Educating the next generation of bioscientists: the challenge for higher education in Australia


  • Kristine Elliott
  • Anna Boin
  • Helen Irving
  • Elizabeth Johnson
  • Victor Galea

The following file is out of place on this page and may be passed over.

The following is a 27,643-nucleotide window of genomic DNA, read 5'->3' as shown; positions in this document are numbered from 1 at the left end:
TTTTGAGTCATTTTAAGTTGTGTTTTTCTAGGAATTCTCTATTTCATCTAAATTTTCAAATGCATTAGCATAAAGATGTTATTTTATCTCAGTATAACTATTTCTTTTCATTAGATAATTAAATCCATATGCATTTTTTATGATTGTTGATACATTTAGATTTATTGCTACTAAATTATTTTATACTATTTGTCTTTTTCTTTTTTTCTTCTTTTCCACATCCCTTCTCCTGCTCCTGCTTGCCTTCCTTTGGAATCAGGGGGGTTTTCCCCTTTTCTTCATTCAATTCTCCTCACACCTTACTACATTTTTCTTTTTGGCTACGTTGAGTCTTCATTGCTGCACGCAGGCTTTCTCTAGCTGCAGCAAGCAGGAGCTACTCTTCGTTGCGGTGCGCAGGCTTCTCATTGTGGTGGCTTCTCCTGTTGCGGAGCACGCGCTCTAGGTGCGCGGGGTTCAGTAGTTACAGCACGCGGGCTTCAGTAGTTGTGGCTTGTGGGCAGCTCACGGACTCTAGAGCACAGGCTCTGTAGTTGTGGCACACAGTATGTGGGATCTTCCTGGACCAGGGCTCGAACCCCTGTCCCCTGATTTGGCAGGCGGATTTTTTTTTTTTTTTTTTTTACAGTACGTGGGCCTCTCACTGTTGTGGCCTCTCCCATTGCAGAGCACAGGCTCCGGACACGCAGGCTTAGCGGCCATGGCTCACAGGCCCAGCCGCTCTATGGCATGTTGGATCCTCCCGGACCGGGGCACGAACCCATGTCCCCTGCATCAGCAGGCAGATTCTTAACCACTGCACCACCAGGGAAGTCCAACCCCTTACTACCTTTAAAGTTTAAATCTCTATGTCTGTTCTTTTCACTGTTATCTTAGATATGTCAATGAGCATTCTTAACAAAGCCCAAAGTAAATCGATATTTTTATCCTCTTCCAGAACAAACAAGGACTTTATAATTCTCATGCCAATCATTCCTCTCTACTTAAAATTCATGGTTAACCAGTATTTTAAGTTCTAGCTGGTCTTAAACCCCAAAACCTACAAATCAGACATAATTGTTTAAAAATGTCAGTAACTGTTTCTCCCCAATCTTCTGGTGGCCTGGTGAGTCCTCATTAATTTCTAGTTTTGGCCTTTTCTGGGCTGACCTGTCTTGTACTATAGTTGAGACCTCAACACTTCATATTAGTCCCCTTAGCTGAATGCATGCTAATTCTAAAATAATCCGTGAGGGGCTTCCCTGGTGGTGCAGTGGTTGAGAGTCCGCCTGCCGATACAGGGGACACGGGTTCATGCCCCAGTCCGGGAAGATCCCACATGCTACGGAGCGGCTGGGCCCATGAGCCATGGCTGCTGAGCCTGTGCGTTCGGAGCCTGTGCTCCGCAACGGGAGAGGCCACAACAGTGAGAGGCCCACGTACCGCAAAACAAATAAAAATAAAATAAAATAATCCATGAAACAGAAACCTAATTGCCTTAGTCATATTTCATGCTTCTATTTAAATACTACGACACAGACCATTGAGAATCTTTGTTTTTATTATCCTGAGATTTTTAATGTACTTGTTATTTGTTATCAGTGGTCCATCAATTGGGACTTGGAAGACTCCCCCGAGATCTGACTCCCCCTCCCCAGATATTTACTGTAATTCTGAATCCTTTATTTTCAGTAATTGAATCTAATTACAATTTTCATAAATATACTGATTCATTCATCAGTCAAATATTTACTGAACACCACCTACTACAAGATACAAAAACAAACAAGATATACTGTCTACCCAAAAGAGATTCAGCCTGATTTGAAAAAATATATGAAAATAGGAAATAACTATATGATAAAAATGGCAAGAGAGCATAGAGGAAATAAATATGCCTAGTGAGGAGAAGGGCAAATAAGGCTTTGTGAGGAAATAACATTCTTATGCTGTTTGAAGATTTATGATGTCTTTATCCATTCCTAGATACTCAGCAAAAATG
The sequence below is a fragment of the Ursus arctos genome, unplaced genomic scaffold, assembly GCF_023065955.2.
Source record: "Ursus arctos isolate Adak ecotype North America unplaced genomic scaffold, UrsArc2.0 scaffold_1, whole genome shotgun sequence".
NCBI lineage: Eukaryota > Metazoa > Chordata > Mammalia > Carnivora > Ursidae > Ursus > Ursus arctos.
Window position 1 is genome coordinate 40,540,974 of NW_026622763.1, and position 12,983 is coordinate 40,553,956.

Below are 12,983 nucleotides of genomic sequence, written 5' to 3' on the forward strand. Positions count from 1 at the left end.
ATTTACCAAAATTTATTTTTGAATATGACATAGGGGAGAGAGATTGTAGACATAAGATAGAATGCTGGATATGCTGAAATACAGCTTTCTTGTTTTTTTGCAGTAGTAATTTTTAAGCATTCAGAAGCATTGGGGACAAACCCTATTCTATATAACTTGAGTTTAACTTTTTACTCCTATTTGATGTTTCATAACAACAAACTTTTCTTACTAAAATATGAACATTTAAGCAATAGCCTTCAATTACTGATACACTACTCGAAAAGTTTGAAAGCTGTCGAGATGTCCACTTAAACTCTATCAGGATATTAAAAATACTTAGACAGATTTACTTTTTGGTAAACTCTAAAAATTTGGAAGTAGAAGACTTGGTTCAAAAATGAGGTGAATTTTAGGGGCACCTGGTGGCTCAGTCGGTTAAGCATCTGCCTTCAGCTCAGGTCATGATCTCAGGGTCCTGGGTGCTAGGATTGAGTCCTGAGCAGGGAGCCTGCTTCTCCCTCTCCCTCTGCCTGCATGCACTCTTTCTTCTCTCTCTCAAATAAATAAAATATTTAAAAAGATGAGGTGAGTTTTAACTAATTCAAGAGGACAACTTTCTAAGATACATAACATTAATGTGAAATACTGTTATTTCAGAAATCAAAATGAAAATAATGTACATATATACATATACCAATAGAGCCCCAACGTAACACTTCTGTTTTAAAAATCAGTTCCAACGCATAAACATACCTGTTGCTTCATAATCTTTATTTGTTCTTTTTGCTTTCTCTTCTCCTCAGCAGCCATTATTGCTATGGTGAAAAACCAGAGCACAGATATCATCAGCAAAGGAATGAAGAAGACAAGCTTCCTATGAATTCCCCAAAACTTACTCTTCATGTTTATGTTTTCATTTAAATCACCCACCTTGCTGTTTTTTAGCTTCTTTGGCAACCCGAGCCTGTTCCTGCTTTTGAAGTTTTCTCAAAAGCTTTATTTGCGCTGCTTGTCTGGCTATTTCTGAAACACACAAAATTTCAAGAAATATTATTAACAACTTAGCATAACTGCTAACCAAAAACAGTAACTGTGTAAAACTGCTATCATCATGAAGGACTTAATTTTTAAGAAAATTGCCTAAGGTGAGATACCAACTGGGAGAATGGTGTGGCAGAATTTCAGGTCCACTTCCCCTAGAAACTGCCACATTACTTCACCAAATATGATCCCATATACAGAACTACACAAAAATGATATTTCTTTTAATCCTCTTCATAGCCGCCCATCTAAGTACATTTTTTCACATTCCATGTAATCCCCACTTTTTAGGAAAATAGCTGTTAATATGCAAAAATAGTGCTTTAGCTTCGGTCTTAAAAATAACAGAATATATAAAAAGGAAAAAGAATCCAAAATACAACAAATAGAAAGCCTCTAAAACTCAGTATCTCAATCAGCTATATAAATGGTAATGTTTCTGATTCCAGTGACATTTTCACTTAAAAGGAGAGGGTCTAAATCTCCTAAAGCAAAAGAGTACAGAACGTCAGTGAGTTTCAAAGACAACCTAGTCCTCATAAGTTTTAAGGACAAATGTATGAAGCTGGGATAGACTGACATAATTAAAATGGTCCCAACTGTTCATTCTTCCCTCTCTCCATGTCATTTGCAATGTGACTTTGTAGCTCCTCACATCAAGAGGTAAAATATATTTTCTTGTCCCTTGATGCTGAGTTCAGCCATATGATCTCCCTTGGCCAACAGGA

Traditional science boundaries continue to be challenged, thereby creating broader employment opportunities for appropriately skilled graduates. However, many factors including limited time and resources, diverse student cohorts and large student numbers, may limit good practice when it comes to developing highly skilled bioscientists. Within this context, it is timely to examine the role of undergraduate teaching in educating the next generation of bioscientists. This paper describes preliminary findings from a project supported by the Australian Learning and Teaching Council, which is examining current teaching practice in bioscience disciplines. The project is using a qualitative research framework to identify innovative approaches used by educators to enhance the scientific inquiry capabilities of their students. Twenty cases have been studied where the priority to teach scientific inquiry skills has influenced the design of the teaching approach. Cases have been identified from nine universities across five states. In general, the approaches are variations of inquiry or problem-based learning, and have been delivered through online environments, laboratory classes and lectures. Skills that educators aim to develop include: formulation of research questions and hypotheses; experimental design; critical appraisal of literature and ideas; collaboration; communication of arguments and findings. Educational technology has been used to provide solutions for distance and asynchronous communication, collaboration, incorporation of immediate learner feedback, and has been used in numerous ways to enhance the learning experience. While the extent of implementation was diverse, there were some interesting overlaps in strategies.